Suspended Jim Harbaugh is tainted, too, but this Michigan season should not be

Big Ten first-year commissioner Tony Petitti satisfied the angry mob and did the wrong thing Friday, invoking his league’s sportsmanship policy and suspending Michigan coach Jim Harbaugh for the team’s three remaining regular-season games.

This was not the time, nor the way, to punish Harbaugh for a sign-stealing scandal that has been such a dominant story, some of the plot holes have gone unnoticed. A 10-page letter written by lawyers, signed by Michigan athletic director Warde Manuel, and sent this week to the Big Ten and first revealed by Yahoo Sports included some laughable rationalizing of the situation but was dead on at its core — discipline at this point is “procedurally improper, premature and unwarranted.”

Harbaugh should be coaching his team, Saturday at Penn State and beyond, until a credible and thorough investigation is completed. “Credible” and “thorough” might not be the first two words that come to mind when you think of NCAA investigations, but it’s the best we’ve got. All due credit to the next video snippet of exiled Michigan analyst/purported super spy Connor Stalions that comes from a sleuth on an Ohio State or Michigan State message board.

Harbaugh has been ripped away from his team, the news coming down after the team’s takeoff Friday for State College, Pa. Which is ridiculous on its own. At least let the guy avoid the bumpy flight and get his lawn mower prepped for the weekend. It’s not a full suspension, like the one he served to start the season for alleged recruiting violations. He can still be with the team during the week. It’s a strange half measure. Which Harbaugh might defy anyway with a court order.

And when it’s all over, if Michigan wins the national championship, as the Wolverines appear equipped to do, that championship comes with no asterisk. Unless the footnote says: “The Wolverines achieved this under extraordinary duress.”

Harbaugh might be ultimately responsible for the duress. And it’s fair to wonder how much Stalions’ reported system for illegally scouting other teams helped his program’s recent surge after several years of underwhelming results. It’s hard to believe Harbaugh was totally in the dark, or that having the answers to the test doesn’t make a difference — watch C.J. Stroud play as a rookie for the Houston Texans, then go back and watch him against Michigan last season.

The Athletic has done excellent reporting on all of it, and the results are compelling. As for the occasional coach who says, “You can know what’s coming and still not be able to stop it,” he’s right, and he would never give his next opponent all of his signals. Harbaugh’s recent success and future in college football are questionable. He’ll be stained by 2023 — quick, name any other college football coach who was up for suspension in the same season for two totally separate transgressions.

But his 2023 team? It deserves everything it earns from here. Michigan football is in its post-scandal existence. Michigan football is an Italian restaurant my wife and I used to frequent. Let’s call it Il Segnale.

Several years ago, Il Segnale had health-code violations that made the news. It shut down for a couple of days. When it reopened, we were there that day. Were our past meals at Il Segnale tainted? Should they have been vacated? Maybe. But we enjoyed them. And if you want to be certain of a restaurant kitchen’s cleanliness, go to the one that just got health-code violations.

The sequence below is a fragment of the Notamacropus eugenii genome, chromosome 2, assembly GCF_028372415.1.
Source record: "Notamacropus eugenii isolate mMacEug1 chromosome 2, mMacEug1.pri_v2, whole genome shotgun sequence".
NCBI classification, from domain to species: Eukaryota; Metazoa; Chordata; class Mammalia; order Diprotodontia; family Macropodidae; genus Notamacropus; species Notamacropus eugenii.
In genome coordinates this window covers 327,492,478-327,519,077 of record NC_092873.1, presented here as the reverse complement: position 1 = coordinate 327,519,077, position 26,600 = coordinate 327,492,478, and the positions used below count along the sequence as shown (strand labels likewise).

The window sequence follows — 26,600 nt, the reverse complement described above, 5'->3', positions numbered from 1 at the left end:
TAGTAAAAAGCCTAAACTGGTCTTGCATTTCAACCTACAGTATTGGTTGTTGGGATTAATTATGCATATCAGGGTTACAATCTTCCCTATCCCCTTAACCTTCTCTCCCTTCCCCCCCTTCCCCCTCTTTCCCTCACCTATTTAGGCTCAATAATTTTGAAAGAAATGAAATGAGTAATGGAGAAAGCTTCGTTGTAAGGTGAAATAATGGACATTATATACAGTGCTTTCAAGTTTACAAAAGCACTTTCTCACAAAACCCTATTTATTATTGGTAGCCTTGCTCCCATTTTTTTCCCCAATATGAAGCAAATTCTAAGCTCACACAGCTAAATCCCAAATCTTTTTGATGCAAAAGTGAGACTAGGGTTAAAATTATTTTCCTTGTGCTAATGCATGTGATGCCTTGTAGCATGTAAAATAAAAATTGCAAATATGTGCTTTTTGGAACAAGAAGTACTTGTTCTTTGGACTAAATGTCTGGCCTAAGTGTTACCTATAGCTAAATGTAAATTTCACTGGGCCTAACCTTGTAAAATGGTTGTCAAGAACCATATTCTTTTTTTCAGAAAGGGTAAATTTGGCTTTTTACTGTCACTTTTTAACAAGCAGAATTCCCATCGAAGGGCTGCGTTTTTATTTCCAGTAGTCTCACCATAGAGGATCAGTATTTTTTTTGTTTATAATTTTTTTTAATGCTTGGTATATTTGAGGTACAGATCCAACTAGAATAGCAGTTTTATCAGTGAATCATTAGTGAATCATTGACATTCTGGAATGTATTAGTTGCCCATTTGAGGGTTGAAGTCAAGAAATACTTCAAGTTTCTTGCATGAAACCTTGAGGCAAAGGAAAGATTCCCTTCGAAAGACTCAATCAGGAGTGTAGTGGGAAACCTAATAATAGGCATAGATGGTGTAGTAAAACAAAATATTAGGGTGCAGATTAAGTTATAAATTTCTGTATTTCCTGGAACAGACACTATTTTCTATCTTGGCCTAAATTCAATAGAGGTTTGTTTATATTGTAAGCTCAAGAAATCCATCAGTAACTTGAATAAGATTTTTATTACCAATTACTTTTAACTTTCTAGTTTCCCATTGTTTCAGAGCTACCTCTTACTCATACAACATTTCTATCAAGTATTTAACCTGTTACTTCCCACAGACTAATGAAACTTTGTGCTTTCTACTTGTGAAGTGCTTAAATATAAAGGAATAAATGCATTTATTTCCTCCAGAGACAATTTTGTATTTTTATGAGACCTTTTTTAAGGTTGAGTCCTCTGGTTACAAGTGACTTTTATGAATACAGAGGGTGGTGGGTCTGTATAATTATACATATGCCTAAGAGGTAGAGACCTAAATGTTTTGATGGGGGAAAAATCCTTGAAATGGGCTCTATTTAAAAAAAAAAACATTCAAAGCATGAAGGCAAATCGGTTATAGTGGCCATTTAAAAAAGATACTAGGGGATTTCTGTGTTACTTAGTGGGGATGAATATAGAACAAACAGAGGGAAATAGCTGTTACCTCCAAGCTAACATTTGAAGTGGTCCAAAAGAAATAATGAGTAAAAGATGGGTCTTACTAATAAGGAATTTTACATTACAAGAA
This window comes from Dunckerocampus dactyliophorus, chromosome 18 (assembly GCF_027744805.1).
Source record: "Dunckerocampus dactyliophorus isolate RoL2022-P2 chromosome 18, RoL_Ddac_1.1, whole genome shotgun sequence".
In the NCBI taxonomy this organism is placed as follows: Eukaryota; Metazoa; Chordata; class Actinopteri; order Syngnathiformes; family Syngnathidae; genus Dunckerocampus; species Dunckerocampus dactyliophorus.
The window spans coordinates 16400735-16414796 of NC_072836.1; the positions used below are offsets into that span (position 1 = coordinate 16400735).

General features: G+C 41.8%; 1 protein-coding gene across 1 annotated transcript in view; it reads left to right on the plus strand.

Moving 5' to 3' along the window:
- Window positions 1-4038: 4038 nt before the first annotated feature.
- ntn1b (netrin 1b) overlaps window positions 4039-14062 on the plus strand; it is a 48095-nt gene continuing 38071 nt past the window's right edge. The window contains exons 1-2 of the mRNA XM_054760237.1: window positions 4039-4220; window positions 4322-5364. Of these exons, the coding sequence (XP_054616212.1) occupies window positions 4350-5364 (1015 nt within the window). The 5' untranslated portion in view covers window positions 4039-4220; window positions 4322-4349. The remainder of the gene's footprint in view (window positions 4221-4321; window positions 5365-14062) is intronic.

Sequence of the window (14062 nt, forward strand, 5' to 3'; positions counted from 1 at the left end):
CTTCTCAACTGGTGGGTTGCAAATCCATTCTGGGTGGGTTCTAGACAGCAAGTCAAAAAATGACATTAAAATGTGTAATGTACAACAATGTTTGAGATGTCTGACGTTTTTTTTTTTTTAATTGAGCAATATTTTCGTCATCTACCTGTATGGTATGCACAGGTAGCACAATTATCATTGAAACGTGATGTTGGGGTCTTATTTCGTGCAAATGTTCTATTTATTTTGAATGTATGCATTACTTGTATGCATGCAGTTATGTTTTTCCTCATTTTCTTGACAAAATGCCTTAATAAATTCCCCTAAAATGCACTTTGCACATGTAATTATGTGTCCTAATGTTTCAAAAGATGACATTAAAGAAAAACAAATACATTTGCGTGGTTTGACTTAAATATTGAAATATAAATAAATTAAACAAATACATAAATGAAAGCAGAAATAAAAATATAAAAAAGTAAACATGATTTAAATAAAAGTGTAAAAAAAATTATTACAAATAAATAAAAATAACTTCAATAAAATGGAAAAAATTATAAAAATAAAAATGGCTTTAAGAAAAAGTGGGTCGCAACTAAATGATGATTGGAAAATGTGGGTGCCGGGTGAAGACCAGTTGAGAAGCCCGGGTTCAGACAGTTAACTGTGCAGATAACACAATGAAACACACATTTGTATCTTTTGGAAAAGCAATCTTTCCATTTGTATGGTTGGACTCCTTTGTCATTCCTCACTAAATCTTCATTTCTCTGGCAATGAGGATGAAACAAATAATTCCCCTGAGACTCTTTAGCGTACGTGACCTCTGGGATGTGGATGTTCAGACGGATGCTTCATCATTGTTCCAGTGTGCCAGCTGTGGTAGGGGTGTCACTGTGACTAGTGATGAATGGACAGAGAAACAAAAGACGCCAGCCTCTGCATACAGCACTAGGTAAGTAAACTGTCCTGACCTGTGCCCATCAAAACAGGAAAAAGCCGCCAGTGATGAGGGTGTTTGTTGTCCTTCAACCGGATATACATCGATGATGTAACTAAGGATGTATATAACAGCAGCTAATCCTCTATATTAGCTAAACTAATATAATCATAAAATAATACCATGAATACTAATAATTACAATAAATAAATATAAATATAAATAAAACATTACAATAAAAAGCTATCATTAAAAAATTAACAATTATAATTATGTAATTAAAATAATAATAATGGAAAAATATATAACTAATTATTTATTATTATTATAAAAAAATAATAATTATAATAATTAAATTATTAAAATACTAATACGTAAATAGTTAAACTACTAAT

Likewise, I’m as confident in Michigan’s not cheating this weekend as I am in any team in college football. Will the Wolverines even be looking across the field at Penn State’s signals? Will they politely avert their eyes? As you might have heard a time or two in recent weeks, stealing signals isn’t illegal on its own. It’s the way Michigan went about it (and the way other teams have gone about it in sharing Michigan’s signals, a revelation this week that should have given Petitti pause).

So if Stalions’ alleged operation was so helpful, what does it mean to have it dismantled? And how much of a distraction has this been for Michigan’s players? Now remove Harbaugh from the sidelines, again (court order pending, of course). This must have had an adverse effect on the daily operations of this program.

The coaches might deserve whatever complications they encounter, but the players aren’t culpable for this. All players on all teams know their coaches are trying to decipher signals and hide their own, and all they can do is take the calls they’re given and try to make plays.

If Michigan’s calls were Stalion-ized earlier this season, against weak competition that had no chance against Michigan anyway, they sure aren’t now.

And now is when the season actually starts. My friend Gregg Doyel wrote in the Indianapolis Star this week that Michigan quarterback J.J. McCarthy would not be getting his Heisman Trophy vote because of the Stalions scandal. I find that to be absurd. Nothing McCarthy has done here would win him the Heisman anyway. But if he goes out and tears up a great Penn State defense Saturday, and does the same to Ohio State, and is sitting at 13-0 with a Big Ten championship — despite the raging storm hovering over Ann Arbor for weeks — then he will get consideration on this ballot.

And if Michigan wins it all, after all this, there’s no asterisk required unless it’s for extra credit. This will be a heck of a “30 for 30” someday. This will follow Harbaugh. But unless someone like Ohio State hangs a scarlet “L” on him, this should cost his 2023 team nothing more.

(Photo: Aaron J. Thornton / Getty Images)

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